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Tuesday, 31 October 2017

Councils struggling to cope with mounting demand for children's services, survey

Written by Alison Kershaw

Town halls are struggling to meet the needs of children in their area, a charity has warned.

Many authorities are facing an increased demand for children's services, such as supporting those in care and providing facilities for families, according to a poll by the National Children's Bureau (NCB).

It found that a significant proportion of councillors believe that increased levels of poverty and deprivation are leading to a rise in demand, while others think that cuts to other services, such as housing, are playing a part.

The poll questioned around 100 councillors in England who take the lead on children's services for their authority.

The findings show that 87% of those polled said that demand for children's services has generally increased in the last two years.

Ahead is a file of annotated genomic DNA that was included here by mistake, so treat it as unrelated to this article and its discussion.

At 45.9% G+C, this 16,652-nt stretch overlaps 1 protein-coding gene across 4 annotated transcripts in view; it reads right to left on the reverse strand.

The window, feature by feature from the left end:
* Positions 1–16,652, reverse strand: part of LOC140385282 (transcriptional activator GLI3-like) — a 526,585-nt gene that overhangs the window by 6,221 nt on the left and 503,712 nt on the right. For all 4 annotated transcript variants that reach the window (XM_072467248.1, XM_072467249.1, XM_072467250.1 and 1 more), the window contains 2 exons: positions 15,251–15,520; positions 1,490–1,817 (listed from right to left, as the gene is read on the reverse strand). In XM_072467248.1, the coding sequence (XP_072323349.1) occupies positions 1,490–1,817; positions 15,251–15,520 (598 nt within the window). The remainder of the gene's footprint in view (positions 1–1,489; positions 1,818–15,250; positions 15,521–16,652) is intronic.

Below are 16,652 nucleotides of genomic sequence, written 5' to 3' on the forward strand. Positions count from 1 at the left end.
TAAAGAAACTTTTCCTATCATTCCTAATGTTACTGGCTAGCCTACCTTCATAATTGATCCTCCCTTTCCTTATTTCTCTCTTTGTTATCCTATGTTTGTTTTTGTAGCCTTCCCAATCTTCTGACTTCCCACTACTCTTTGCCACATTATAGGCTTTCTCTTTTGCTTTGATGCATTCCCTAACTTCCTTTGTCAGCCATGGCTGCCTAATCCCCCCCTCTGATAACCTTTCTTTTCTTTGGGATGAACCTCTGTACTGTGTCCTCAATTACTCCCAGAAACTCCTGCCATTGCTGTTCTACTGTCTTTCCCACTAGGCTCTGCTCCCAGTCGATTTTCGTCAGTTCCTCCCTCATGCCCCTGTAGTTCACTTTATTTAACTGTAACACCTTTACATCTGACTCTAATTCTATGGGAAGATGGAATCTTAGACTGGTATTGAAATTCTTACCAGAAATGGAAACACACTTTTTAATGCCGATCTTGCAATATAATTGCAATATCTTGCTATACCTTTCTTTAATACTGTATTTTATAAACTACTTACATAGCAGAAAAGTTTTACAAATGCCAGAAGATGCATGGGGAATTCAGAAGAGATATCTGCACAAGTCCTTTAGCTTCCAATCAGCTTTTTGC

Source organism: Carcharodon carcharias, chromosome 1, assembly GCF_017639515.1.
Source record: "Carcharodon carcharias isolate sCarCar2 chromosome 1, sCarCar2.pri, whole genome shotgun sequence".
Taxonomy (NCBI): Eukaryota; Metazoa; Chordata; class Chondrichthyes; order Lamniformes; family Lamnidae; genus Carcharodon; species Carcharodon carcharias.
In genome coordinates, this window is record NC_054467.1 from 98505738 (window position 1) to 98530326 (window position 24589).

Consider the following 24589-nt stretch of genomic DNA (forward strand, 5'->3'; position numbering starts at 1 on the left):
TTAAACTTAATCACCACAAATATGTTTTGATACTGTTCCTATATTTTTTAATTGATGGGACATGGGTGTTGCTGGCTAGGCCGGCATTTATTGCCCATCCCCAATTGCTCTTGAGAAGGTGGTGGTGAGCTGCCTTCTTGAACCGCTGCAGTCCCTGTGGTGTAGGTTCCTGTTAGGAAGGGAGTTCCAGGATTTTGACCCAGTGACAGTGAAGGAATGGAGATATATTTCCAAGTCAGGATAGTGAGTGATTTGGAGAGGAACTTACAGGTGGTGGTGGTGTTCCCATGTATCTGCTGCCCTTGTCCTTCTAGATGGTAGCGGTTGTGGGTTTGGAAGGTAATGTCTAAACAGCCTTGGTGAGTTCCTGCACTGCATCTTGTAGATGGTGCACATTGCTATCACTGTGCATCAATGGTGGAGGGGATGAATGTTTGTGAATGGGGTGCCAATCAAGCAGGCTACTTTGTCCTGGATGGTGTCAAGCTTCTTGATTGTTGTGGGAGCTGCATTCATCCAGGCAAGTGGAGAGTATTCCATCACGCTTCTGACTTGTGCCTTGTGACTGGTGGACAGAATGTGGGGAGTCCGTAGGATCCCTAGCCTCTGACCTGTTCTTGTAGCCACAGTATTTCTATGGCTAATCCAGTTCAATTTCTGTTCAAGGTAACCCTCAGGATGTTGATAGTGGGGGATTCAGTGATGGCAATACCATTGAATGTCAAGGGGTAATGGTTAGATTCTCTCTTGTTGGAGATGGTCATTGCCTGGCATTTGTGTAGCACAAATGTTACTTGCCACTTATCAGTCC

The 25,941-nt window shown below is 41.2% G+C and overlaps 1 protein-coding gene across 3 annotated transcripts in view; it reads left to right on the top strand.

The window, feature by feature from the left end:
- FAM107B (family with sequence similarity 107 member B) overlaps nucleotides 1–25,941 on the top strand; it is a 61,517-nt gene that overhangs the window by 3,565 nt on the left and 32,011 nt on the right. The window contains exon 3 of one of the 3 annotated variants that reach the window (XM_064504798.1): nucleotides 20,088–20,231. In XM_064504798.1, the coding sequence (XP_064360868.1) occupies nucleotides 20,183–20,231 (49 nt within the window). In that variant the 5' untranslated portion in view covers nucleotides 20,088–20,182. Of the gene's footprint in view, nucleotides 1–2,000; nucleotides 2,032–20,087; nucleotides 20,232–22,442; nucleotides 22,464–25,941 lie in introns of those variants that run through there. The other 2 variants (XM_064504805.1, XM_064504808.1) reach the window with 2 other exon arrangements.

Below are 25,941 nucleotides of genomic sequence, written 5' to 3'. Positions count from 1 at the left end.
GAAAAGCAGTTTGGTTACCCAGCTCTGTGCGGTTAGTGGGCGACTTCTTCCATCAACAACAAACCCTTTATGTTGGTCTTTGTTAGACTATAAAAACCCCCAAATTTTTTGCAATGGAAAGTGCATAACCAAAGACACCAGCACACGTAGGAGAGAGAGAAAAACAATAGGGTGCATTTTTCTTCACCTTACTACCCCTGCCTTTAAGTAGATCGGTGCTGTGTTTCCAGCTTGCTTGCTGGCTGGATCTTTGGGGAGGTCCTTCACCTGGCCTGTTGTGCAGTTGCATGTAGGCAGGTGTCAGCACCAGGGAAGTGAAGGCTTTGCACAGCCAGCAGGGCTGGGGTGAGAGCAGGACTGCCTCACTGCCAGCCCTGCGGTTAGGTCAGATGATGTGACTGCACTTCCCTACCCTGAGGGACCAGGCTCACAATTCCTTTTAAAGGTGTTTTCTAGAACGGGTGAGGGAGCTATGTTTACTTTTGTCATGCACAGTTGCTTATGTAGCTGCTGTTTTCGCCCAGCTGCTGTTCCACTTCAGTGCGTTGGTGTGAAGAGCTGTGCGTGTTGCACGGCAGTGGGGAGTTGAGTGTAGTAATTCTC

Of these, 50% suggested it was down to higher levels of poverty or hardship, while 45% highlighted cuts to other resources for families, such as support with housing or youth services.

Around a third (36%) said the rise was due to greater awareness among professionals of signs of abuse and neglect.

The survey also found that 60% believe that their council has enough funding to meet its legal obligations to children in care, while 62% say they have enough money to meet their commitments to youngsters who are under child protection plans.

But just under one in four (24%) agreed there was enough funding to provide universal services, such as children's centres, to meet families' needs.

NCB chief executive Anna Feuchtwang, said: "It's becoming increasingly clear that across England local authorities are struggling to meet the needs of children and young people, including those at considerable risk.

"We should be stepping in to help these children as early as possible, but with two-thirds of lead members saying they have insufficient resources to provide universal services, prevention and early help are falling by the wayside, as councils are forced to prioritise funds for those closest to crisis.

"Strikingly, half of lead members responsible for children's services linked growing pressure on services with poverty, illustrating the impact of deprivation on children."

The Survation poll questioned 101 councillors in England between October 2 and 23.

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